MOVIE REVIEW- All in the moments: 2001: a Stone odyssey

One might expect conspiracy theorist Oliver Stone, in making a film about 9/11, to rub salt in the nation's wounds with a scenario about the Bush administration staging the day's events as an excuse to invade Iraq.

Well, you'd be wrong, by jingo (as in "buy jingoism," which may explain how World Trade Center got financed). This movie's as all-American, cavalry-to-the-rescue, "You damn dirty terrorists!" as they come.

In a fantasy sequence, Port Authority Police Sgt. John McLoughlin (Nicolas Cage)–trapped in the rubble and near death– has an imaginary conversation with his wife, Donna (Maria Bello), in which he expresses doubts about their relationship and whether he loved her enough. She absolves him of any guilt, saying, "I think we had it. It was in the moments."

If World Trade Center has it, it's in the moments. There are some great ones that show Stone at the top of his form, but there are at least as many bad moments that wouldn't be worthy of a novice, and an overwhelming number of mediocre moments, including most of the film's long central portion.

The clichéd opening sequence shows John getting up (at 3:29am), showering and looking in on his four kids before he leaves Goshen, NY, for work. Driving into the city as the sun begins to rise, he hears on the radio that it's Primary Day and the polls are officially open. What time do the polls open in New York?

More routine scenes as John gives out the day's assignments to his men drive home what an ordinary day September 11, 2001, started out to be. John ends with his standard signoff, "Protect yourself. Watch each other's backs."

You could say Paul Greengrass's United 93 was an establishing shot of 9/11, with its semi-documentary style and virtually anonymous characters. World Trade Center moves in for closeups, making it more like a real movie. Some of its most powerful images are television footage of the actual events and excellent recreations of same.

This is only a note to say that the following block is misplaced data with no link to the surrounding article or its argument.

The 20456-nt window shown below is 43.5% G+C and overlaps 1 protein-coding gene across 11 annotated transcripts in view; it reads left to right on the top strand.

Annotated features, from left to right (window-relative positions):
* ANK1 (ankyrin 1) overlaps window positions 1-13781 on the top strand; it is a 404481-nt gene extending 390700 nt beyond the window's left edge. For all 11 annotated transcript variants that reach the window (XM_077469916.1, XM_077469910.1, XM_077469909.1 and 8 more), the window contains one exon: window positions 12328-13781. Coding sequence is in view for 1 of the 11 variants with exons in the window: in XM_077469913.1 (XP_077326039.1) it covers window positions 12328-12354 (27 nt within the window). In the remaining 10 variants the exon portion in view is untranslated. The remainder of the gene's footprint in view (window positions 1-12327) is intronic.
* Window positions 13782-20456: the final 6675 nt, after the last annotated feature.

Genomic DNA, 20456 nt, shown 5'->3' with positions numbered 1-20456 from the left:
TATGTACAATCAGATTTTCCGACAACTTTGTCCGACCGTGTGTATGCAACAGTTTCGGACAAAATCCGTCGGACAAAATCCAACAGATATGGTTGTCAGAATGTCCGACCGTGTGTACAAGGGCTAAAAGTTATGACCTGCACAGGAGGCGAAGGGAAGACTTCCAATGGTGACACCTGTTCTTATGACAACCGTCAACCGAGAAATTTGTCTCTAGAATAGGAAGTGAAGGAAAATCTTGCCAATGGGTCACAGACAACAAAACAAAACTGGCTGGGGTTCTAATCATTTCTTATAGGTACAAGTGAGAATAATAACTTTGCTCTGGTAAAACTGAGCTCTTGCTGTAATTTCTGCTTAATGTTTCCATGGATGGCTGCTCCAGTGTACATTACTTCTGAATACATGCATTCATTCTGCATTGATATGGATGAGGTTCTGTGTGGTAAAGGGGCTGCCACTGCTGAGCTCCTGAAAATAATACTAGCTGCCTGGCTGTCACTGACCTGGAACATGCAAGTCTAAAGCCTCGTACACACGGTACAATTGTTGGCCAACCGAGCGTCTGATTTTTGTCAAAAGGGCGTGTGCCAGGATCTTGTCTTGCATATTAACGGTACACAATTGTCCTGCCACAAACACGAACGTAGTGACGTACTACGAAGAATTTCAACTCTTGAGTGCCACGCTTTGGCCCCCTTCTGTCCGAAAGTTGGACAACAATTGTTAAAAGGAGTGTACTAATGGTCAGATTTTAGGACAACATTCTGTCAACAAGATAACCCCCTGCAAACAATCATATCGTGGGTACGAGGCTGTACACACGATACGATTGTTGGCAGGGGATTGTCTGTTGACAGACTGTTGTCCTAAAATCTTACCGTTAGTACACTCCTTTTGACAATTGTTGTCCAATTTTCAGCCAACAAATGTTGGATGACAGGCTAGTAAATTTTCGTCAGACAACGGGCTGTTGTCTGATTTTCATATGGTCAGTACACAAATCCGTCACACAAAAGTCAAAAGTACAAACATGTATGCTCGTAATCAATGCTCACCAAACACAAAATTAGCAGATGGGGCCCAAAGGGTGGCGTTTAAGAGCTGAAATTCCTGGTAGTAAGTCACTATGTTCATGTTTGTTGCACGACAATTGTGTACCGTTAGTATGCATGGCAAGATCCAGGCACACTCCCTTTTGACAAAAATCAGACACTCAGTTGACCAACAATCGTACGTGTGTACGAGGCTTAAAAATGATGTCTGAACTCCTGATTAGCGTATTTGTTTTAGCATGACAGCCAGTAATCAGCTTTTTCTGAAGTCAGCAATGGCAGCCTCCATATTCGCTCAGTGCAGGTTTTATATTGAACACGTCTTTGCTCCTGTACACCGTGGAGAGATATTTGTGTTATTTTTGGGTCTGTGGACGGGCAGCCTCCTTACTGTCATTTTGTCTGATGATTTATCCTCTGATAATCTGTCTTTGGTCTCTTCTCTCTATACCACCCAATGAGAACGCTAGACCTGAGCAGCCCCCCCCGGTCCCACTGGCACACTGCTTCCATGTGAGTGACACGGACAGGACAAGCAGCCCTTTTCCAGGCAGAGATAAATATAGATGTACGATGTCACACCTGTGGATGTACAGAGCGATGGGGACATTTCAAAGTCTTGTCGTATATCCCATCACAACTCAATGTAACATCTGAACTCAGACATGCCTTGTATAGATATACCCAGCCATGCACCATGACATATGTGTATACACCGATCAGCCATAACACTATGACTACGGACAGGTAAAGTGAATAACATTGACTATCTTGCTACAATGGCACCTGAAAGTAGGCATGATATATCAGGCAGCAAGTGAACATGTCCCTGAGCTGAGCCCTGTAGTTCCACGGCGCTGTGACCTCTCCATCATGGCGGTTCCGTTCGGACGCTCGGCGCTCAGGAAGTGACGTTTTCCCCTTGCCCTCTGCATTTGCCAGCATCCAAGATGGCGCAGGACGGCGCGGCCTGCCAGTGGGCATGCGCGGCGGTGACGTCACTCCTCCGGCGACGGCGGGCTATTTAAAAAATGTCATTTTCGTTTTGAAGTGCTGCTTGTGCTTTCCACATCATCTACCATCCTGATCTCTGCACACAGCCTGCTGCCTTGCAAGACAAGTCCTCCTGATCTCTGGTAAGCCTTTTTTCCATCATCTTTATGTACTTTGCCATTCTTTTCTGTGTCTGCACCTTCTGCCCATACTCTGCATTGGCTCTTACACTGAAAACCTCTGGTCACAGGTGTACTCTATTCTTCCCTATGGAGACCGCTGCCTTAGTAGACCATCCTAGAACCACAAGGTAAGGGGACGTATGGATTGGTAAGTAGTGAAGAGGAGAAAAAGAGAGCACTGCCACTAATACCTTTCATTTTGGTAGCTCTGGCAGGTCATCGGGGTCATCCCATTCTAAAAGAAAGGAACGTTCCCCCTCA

The confusion and panic following the planes hitting the towers, which ran through most of United 93, is sketched in quickly here. Stone and screenwriter Andrea Berloff are eager to get to the basic situation. John, who's something of an expert on the World Trade Center ("If anyone knows what to do it's him"), takes a team downtown to help with evacuation after the first plane hits.

There's a nice moment with lucky survivors filing out of the building while the police file in, but such bits of realism are too often sacrificed for heightened realism which crosses over into melodrama. As the building collapses, John yells for his men to run to an elevator shaft. Only two of them reach it with him, and one of those, Dominick Pezzulo (Jay Hernandez), is soon dead. That leaves John and Officer Will Jimeno (Michael Peña)– both of them pinned down and in pain, but alive.

For more than an hour the movie cuts back and forth between their situation, as they talk to keep each other awake– John believes with sleep comes death– and that of their families, including flashbacks to happier times. Will's wife, Allison (Maggie Gyllenhaal), lives in New Jersey with their young daughter and another on the way. Once the news breaks, various extended family members gather around the women to help them cope with the uncertainty.

Despite monotony (the men) and melodrama (the women), some suspense is built up, especially when rescue efforts begin in earnest. There would be more suspense if advance publicity hadn't trumpeted the fact that World Trade Center is based on the true story of two survivors. The thinking had to be that people wouldn't pay to see a downer in which the main characters die, so it's better to reveal the ending than take a chance on scaring ticket buyers off.

Michael Shannon plays a bizarre character, ex-Marine (but he kept his uniform) Dave karnes, a religious man with a hero complex who goes to New York to help. The kind of square-jawed caricature Charles Napier used to play in Russ Meyer films, karnes says things like, "God made a curtain with the smoke, shielding us from what we're not yet ready to see." When he and another man locate the trapped duo, Karnes assures Will, "We're not leavin‚ you, buddy. We're Marines. You are our mission." Is this guy comic relief or what?

While we've seen John and Will in closeup and heard them talking to each other, their relative positions have never been established. We know Will can see the sky through an opening about 20 feet above him, but during the rescue we learn John is about 20 feet further down.

It could be argued that John and Will are not heroes because, although they had put themselves in harm's way with the intention of helping people, they didn't actually have a chance to do anything before they got trapped. But America needs its heroes, and on a day with very few happy endings, we have to take what we can get. If this works, watch for 9/11– the Musical.

World Trade Center is often excruciating to watch, sometimes in a good way and sometimes not. It's all in the moments.